Samson—the legendary biblical strongman. And for many, he is seen as just that—legendary, a figment of imagination. Now, however, archaeology is offering a tantalizing glimpse into the historicity of this biblical account.
One of the particularly famous stories of Samson is the Judges 14 account of his fight with a lion. On his way to the Philistine city of Timnath to meet with a woman “of the daughters of the Philistines,” he was met by a lion: “And the Spirit of the Lord came mightily upon him, and he tore the lion apart as one would have torn apart a young goat” (verse 6; New King James Version).
An exciting artifact has been uncovered that appears to parallel this account. It is a small stone seal stamp, about 15 millimeters in diameter, discovered at the site of Beth Shemesh in 2012. The seal appears to show a man and a lion in combat. Though the seal was poorly made, there are two other elements—besides the image—that make it particularly interesting.
One is the period to which it dates: the 12th century b.c.e. This matches up with the same biblical century within which Samson would have lived. Secondly is the location where it was found: Beth Shemesh. This site is actually very near to Timnath, where Samson was headed when he encountered the lion! And so even though the specific intent of this seal is still unknown, these three elements—image, dating and location—help “anchor the story [of Samson] in an archaeological setting,” said Prof. Shlomo Bunimovitz, codirector of the Beth Shemesh dig. They help indicate a core event that was circulated around the “neighborhood.”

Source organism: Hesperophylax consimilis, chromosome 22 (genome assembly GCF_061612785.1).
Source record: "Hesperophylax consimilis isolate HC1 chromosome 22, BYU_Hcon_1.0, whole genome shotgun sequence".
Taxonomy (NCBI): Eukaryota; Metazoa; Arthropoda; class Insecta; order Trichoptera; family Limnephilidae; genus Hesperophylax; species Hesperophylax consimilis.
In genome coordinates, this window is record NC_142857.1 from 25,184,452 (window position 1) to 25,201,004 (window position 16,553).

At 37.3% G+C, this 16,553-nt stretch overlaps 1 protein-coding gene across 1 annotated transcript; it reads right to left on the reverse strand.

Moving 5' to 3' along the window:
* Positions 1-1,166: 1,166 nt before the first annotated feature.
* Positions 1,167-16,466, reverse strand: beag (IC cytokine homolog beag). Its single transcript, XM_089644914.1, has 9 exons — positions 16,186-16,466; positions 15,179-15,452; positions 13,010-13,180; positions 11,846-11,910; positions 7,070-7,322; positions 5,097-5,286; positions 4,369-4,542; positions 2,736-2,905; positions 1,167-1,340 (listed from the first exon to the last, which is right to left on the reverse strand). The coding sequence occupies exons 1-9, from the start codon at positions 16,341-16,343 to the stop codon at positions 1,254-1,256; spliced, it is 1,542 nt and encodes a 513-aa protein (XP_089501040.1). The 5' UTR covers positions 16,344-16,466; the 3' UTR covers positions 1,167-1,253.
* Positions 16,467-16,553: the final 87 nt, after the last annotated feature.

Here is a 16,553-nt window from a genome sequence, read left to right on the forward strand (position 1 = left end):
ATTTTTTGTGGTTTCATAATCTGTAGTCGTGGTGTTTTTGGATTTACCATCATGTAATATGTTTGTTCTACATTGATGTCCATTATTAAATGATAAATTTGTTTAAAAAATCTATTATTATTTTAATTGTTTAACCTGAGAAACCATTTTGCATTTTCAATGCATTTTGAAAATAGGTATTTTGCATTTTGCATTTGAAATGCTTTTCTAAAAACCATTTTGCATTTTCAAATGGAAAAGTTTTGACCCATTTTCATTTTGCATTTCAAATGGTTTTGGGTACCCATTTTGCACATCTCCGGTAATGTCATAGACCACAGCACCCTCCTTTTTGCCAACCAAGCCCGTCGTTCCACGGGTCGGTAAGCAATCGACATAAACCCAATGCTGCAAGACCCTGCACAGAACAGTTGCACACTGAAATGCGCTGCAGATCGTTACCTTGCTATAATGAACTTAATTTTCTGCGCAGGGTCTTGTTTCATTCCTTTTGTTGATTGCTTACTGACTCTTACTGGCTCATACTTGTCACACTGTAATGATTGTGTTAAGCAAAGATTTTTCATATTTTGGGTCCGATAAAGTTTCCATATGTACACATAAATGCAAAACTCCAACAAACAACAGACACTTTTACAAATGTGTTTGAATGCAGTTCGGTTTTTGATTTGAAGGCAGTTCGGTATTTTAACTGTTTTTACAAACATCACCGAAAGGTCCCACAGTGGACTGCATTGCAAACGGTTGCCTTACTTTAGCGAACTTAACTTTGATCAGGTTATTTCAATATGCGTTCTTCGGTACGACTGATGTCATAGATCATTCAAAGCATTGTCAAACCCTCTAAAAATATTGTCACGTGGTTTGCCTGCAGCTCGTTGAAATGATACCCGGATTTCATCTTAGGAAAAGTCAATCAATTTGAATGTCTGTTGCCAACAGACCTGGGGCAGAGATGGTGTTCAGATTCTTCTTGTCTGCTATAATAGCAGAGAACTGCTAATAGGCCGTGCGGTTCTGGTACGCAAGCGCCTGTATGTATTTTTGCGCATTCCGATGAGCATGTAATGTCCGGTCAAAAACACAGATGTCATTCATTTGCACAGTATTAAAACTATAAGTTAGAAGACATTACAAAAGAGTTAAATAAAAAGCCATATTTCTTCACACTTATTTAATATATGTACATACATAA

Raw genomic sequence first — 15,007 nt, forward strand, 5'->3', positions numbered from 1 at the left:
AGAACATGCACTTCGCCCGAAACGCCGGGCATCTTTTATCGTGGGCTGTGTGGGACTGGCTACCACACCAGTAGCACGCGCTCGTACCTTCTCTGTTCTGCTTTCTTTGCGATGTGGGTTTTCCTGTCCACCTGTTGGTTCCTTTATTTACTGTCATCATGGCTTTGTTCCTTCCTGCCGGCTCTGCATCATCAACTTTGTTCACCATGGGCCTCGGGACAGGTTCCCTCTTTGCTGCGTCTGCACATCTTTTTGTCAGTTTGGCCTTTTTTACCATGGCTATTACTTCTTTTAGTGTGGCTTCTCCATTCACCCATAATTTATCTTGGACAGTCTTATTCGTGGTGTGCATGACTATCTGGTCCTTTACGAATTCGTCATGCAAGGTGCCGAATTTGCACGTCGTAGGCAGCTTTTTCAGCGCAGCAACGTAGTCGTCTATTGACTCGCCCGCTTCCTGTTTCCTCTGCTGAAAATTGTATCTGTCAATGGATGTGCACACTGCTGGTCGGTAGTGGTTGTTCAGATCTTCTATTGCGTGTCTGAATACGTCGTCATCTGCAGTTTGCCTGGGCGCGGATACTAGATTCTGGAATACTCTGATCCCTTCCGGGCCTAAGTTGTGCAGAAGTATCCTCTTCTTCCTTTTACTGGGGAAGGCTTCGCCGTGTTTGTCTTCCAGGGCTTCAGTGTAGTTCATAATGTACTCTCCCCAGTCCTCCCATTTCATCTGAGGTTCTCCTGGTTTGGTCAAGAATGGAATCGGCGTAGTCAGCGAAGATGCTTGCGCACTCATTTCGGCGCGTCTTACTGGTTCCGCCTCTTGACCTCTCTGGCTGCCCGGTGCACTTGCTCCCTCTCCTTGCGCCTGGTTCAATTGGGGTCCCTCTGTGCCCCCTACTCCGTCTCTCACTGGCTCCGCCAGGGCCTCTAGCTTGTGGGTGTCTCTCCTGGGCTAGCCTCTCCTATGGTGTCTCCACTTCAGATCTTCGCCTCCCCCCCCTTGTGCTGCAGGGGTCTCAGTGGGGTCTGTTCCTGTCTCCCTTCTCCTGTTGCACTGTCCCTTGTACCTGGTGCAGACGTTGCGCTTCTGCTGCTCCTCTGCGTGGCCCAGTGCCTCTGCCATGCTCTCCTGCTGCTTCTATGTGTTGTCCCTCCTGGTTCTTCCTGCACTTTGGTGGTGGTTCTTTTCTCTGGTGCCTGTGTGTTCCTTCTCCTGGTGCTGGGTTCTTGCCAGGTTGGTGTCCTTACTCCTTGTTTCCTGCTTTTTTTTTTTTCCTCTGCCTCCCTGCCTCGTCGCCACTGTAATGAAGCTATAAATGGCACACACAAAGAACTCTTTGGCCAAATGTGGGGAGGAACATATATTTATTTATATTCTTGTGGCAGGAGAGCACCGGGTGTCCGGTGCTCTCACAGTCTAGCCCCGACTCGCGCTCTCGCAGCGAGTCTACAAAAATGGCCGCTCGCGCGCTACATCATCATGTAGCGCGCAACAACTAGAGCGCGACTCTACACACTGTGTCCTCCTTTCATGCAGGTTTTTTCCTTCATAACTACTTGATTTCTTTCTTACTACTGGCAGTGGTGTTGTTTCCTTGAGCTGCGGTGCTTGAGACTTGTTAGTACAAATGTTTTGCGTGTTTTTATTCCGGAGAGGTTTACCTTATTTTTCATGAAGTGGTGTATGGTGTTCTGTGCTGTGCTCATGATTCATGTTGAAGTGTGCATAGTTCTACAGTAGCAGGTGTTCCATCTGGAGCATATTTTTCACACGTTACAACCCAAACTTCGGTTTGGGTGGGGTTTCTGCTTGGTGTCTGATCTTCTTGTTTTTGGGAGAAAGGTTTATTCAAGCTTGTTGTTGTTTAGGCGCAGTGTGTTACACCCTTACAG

Of course, any absolute archaeological proof of the man himself is naturally going to be elusive. But this artifact is one of a growing number attesting to the legitimacy of the Samson account. The presence of the Philistines and Israel’s struggles against them during this time period have been clearly shown through archaeology. The biblical Philistine cities have been discovered.
The act of blinding Samson, then putting him to backbreaking labor in a mill, has been attested to in Hittite archaeology—and the Hittites were defeated by the Sea Peoples, of whom the Philistines made up a significant part. Thus, it would not have been surprising for the barbaric Philistines to have adopted such a punishment.
And Samson’s final act, of pushing apart two central pillars holding up a Philistine temple, killing himself and the revelers around him—even this has been substantiated through archaeology. It has been shown (at several sites) that Philistine temples were indeed supported by twin central pillars, situated just far enough apart to stretch a man’s arms between them.
It also appears that the Greek legend of Hercules came about as a later, extreme dramatization of the Samson story—possibly also attesting to the core legitimacy of the latter. You can read about parallels between the two, and an explanation for the spread of the story, here (a longer article on this subject is forthcoming).
A growing amount of archaeological evidence is showing that incredible biblical stories such as Samson’s can no longer be wholly dismissed as “fantastical.” At the very least, the skeptic must admit that they contain core truths. And it remains true that sometimes, evidence of the greatest of figures comes from the smallest of objects.